A Path to Healing

There I was on the side of a mountain on a meditation retreat, and all of these specific memories were pouring in and filling me with shame and sadness. And then just as quickly, all of the negative emotions galvanized a sort of energy in my body, and I felt it light up with incredible resilience. It felt as if the physical pain I had been feeling was unlocking all this pent-up energy, purifying some deeply-rooted emotions at the base of my spinal cord.

This healing energy flooded me with an image of my grandfather. I felt his strength. He was a strong individual who lived in rural Bihar — one of the poorest states in India. He had been a force that brought people together, turning a bunch of farms into a cooperative village. He was looked upon as the Zamindar (an autonomous ruler) of the area and helped build a kind of political structure where there was none.

During that meditation, I looked into his eyes and really recognized what a powerful individual he was. And at that moment, I recognized that he was giving me strength. I asked myself, “What would he do in this situation? How did his spiritual practice inform his life?” I felt a genuine connection with his essence, or at least my sense of who he was.

Even though I hadn’t intimately known my grandfather while he was alive, I recognized that he is a part of me. This moment connected me directly to his memory. I considered his strength in the face of his challenges, which put mine into perspective. Even though he was surrounded by chaos and corruption during his life, he found the determination to be a force of good and peace.

And there it was. There was the determination I was looking for. Feeling this energy of my grandfather and honoring him powered me through the determination practice, and I sat completely still, totally energized with tears in my eyes.

For the rest of the hour, I sat with him.

Along with Generational Trauma, comes Generational Wisdom

That moment taught me so much about the energy that lies within us all. I saw how negative emotions contain an energy of their own. When bottled up, they produce trauma, weigh us down, and lead to conflict. But they can also be acknowledged, purified, and translated into a power for good. I found clarity around the bonds that tie us together as a family. I saw how our ancestry can shape us. And I saw how, along with generational trauma, comes generational wisdom.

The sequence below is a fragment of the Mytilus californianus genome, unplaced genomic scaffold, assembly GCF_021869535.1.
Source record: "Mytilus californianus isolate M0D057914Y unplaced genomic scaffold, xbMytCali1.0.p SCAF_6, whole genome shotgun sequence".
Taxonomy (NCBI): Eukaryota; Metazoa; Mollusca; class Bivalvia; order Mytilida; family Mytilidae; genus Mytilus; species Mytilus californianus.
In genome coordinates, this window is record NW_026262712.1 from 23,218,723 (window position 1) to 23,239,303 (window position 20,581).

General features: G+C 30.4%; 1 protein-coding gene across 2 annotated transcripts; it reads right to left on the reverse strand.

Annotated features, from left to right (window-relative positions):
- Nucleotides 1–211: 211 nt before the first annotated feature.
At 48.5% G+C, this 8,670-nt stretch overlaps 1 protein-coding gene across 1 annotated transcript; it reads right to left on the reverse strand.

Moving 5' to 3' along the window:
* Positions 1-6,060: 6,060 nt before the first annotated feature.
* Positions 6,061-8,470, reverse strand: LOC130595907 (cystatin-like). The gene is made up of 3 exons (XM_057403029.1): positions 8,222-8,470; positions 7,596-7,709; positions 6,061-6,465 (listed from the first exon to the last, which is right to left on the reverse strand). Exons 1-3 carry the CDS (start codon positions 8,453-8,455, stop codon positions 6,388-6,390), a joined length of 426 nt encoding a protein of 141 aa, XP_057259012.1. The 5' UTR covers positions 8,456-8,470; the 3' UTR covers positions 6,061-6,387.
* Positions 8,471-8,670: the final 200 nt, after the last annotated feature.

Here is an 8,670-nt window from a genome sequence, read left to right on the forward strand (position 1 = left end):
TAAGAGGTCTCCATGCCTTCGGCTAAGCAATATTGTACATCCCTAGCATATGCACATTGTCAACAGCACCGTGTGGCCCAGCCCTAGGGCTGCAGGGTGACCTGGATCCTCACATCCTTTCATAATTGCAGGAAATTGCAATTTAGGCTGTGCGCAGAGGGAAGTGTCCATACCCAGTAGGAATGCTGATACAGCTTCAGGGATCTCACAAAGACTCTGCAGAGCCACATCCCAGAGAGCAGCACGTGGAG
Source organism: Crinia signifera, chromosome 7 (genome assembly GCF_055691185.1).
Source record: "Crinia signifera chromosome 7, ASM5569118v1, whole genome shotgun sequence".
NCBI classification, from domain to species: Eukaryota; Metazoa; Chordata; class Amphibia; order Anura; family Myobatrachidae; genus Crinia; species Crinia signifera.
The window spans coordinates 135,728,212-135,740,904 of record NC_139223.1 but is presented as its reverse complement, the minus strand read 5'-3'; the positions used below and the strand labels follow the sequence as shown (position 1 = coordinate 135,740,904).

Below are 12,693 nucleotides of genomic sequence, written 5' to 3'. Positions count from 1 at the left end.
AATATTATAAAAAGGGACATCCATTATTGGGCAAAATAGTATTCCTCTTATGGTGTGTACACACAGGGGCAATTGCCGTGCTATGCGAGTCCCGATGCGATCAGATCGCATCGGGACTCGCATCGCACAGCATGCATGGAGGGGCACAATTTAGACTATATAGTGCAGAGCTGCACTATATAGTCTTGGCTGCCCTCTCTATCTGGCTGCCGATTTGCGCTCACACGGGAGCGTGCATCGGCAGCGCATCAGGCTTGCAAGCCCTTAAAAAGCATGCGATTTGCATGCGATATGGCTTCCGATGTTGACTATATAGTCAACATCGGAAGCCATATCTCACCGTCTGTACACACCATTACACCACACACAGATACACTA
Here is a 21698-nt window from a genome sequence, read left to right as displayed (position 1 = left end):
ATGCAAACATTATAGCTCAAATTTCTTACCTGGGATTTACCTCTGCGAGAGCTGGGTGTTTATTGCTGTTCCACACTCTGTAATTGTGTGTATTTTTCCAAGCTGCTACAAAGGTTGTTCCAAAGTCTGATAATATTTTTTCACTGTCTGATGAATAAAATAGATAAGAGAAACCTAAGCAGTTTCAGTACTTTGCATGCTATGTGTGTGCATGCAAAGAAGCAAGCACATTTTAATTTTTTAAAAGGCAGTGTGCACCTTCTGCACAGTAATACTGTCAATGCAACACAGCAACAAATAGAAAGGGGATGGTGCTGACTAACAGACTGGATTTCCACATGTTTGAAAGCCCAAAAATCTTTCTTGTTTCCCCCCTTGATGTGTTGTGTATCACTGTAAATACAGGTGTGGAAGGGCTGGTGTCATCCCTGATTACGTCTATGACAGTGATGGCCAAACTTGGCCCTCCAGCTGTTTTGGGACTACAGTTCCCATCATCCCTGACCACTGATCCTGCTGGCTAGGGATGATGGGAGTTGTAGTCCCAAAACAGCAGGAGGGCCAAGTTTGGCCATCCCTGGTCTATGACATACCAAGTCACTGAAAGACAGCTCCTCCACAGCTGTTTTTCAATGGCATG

At the end of that practice, I got up, left the room, and took a walk. I was lit up with emotion. I felt an unbelievable lightness. In that moment, it was clear to me that whatever that energy I was experiencing, I had been carrying it with me for years. It was probably been living in my lower back since I first saw that picture on my late grandfather’s empty shelf in India. And now, all of a sudden, gone was this tense knot of pain, shame, and grief I hadn’t even known I was carrying.

As I looked around at this retreat center, I was in awe. This was meditation. This was spiritual practice. I understood it like never before. And ever since that retreat, meditation has been my way of life. I understood the power of the practice and how it can connect us. How it can heal us. How it can contextualize our lives in the big picture, and teach us how to operate skillfully in the world.

And I felt so light! I had finally let go of all these burdens. I let go of all this tension I didn't even know I was holding. I didn’t even know that seeing that picture in my late grandfather’s bedroom bothered me, let alone that it had become some kind of deep, emotional tangle I was holding in my body. But whatever it was, it was finally gone. It was a profound, aha moment.. And it was only one of a handful of transformations I experienced on that first retreat.

Would you believe me if I told you that on the countless retreats I’ve been since that one, they’ve all had unique insights and transformations like this? And if you believe that, can you imagine what a profound effect this practice has had on my life?

I still feel like a beginner, but moments like this have inspired me to practice for thousands of hours over the years. It's like a great book; engaging, yet mysterious. I just can't help coming back to turn the next page.

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Now a mindfulness coach, Vidyarthi's newest practice focuses on Attention Activism, a radical act that centers on regaining control of what activities engage your brain and for how long. 

Try Vidyarthi's Roundglass course, Mindfulness Meditations for Attention Activism, to learn what tools may best help you regain focus power in this attention economy

Header Photo by: Kevin Mcguigan / EyeEm/Getty Images

About the Teacher

Jay Vidyarthi

Jay Vidyarthi

Human-centered designer Jay Vidyarthi focuses on the intersection of mindfulness, design, technology, and ethics. He brings over a decade of meditation practice, in conjunction with his experience as a tech designer, to provide individuals with mindfulness tools that can help optimize their relationship with electronic devices and platforms.